Sunday's Calendar examined how Hollywood heavyweights are challenging Disney's animation empire. Today's series conclusion sees how the Hollywood animation boom has stifled the independent movement, which may find its future on the Internet, and how schools prepare students for the digital arts.
After languishing at the fringes of the film industry for decades, animation is booming, but its unprecedented commercial success has come at the expense of the independent artists and festivals that sustained the medium during its dark days.
Working on minuscule budgets in the United States or in government-sponsored studios in Eastern Europe and Canada, individual artists pushed the boundaries of animation, exploring new media, visual styles and content during the '70s and early '80s, when commercial production usually meant mindless kidvid and toy commercials thinly disguised as features.
Although their films were seen only by festival audiences and in touring compilations, these innovative artists won Oscars and provided mainstream filmmakers with new ideas. Long before computer-generated imagery became a Hollywood staple, artists at academic institutions and the National Film Board of Canada were experimenting with computer animation.
But the independent animated short has been co-opted by Hollywood. The competition among the major studios for talented, experienced artists has produced a rise in salaries and intense recruiting. Artists around the world who once pursued independent visions are working on big-budget features and TV shows. Why starve on a waiter's salary or a government grant when you can earn a six-figure salary? And many artists who do make personal films seem more interested in creating a new "Ren & Stimpy" that a producer will buy for a pile of money than in exploring a style or technique.
Avant-garde animators see hope for their medium, however, on the Internet, where short, simply made cartoons can overcome sluggish modem speeds to find global distribution.
The demise of the government-funded studios in the former Eastern Bloc (more than a dozen studios existed in the USSR alone) eliminated another source of serious work that balanced the more mainstream shorts. Many of the Eastern European animators are now working on American features and programs, either in Los Angeles or in satellite studios around the world.
The major animation festivals at Annecy, France; Ottawa, and Hiroshima, Japan, used to have the atmosphere of a summer camp, where a relatively small group of artists met to view each others' work and to exchange ideas and gossip. Over the last decade, the focus of the festivals has shifted from screenings and socializing to buying and selling.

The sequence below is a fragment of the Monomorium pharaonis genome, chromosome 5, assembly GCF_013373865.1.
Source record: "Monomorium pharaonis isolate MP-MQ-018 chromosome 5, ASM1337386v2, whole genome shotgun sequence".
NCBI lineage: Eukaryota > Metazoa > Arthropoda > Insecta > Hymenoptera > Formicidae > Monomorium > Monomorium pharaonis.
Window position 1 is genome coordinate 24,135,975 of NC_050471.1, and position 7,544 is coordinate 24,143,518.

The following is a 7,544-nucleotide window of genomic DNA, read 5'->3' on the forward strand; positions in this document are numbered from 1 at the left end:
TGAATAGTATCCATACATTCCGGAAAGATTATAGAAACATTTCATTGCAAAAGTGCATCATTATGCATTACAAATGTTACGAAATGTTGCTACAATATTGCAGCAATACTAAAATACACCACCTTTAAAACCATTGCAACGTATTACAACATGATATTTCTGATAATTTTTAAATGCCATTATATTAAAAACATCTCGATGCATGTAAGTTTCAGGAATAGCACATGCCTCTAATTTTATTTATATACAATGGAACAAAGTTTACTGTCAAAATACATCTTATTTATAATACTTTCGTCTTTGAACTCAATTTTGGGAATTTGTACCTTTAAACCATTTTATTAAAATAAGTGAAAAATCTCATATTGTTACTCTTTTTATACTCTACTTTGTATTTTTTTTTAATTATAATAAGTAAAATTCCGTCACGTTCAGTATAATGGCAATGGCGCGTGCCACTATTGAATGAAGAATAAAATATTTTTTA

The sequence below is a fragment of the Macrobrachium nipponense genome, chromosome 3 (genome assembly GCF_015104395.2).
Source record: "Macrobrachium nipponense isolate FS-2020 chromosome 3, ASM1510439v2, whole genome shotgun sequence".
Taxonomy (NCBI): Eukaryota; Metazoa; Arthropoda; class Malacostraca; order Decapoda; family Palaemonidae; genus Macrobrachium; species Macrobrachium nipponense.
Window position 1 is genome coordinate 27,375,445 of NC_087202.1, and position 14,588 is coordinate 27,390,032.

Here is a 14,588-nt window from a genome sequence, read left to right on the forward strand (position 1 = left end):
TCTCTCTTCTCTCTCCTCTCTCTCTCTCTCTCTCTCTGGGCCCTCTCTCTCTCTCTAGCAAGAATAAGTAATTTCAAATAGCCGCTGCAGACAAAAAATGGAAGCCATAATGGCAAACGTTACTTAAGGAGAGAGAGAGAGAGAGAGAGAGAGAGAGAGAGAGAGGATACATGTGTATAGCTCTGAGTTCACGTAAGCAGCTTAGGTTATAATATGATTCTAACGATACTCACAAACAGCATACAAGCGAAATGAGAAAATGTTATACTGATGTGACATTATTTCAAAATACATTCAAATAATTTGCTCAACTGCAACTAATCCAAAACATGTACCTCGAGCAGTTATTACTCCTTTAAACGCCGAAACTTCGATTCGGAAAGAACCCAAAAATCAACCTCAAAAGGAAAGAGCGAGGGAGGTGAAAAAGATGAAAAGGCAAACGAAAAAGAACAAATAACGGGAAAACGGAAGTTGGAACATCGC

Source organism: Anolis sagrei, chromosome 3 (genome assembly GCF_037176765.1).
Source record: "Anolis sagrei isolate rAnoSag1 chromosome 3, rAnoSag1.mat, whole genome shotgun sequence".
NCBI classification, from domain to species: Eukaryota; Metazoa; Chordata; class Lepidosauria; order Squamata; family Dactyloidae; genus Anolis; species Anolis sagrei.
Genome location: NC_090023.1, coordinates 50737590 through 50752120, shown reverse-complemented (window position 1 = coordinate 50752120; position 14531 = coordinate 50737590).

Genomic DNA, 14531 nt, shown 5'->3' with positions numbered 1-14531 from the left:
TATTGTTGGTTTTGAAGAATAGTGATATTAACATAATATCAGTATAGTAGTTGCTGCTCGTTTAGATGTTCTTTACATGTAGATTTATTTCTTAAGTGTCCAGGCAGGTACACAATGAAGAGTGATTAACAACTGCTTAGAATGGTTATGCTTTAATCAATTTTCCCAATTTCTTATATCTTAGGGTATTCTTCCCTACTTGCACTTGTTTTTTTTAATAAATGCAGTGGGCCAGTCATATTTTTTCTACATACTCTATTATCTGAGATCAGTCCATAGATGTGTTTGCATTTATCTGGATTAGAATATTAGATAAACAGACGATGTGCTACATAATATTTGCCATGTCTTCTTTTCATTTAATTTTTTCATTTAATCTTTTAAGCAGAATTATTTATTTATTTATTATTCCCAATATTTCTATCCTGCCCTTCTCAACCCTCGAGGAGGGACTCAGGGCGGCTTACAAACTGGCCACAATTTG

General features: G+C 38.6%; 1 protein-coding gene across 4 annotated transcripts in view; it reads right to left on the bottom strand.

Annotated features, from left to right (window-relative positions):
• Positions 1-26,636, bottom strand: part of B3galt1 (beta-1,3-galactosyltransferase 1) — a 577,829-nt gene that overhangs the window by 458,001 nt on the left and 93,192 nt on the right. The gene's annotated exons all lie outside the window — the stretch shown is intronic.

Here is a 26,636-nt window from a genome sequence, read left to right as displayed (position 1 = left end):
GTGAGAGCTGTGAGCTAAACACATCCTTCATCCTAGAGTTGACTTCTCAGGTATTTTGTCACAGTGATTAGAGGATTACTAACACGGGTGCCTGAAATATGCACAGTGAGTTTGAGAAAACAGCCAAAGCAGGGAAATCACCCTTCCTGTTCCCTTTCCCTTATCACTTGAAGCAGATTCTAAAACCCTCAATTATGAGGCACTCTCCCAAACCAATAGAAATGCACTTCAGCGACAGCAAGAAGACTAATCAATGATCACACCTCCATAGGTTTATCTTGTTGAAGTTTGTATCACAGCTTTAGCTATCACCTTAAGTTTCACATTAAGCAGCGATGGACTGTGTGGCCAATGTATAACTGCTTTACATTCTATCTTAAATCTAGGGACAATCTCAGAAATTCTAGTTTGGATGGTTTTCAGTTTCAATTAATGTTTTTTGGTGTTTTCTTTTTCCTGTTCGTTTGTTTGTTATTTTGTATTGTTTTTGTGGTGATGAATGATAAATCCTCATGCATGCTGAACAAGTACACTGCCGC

"I'm not even sure that the best independent films get into the festival circuit, because the members of the selection committees--who are usually good people--are afraid to pick films that are too unusual or out of the mainstream," said independent animator Faith Hubley. "The problem is that the large festivals, with the exception of Hiroshima, are totally geared to the marketplace. I find the whole scene so bizarre that I feel like Alice in Wonderland--I can't take it seriously. In the old days, people came to the festivals not to wear their clothes, not to be seen, not make money, not to make deals, but for the sheer joy of seeing challenging films and talking about them."
Hubley and her late husband, John, won three Oscars and scores of festival prizes for their innovative films exploring subjects as diverse as childhood games, the folly of war and the threat of nuclear destruction. They were part of the group of international artists who worked during the early '60s to establish a festival in the lovely resort of Annecy in eastern France as animation's equivalent of Cannes. (This year's event concluded Saturday.) Her disappointment is echoed by Frederic Back, who won Oscars and the grand prizes at Annecy and Hiroshima for his ecologically themed films "Crac!" and "The Man Who Planted Trees."
"Commercial production has overcome the basic purpose of the festivals, which should be a kind of revelation, a presentation of what people can do by themselves, and not big productions," he said in a telephone interview from his home in Montreal. "It may be the level of films has also declined; the majority of films seem to be of very mediocre quality. I think the problem is that Disney and other great companies have enough money to take all the talent away from short films and inventions. They risk annihilating those talents by making them work only in a very small area of the art."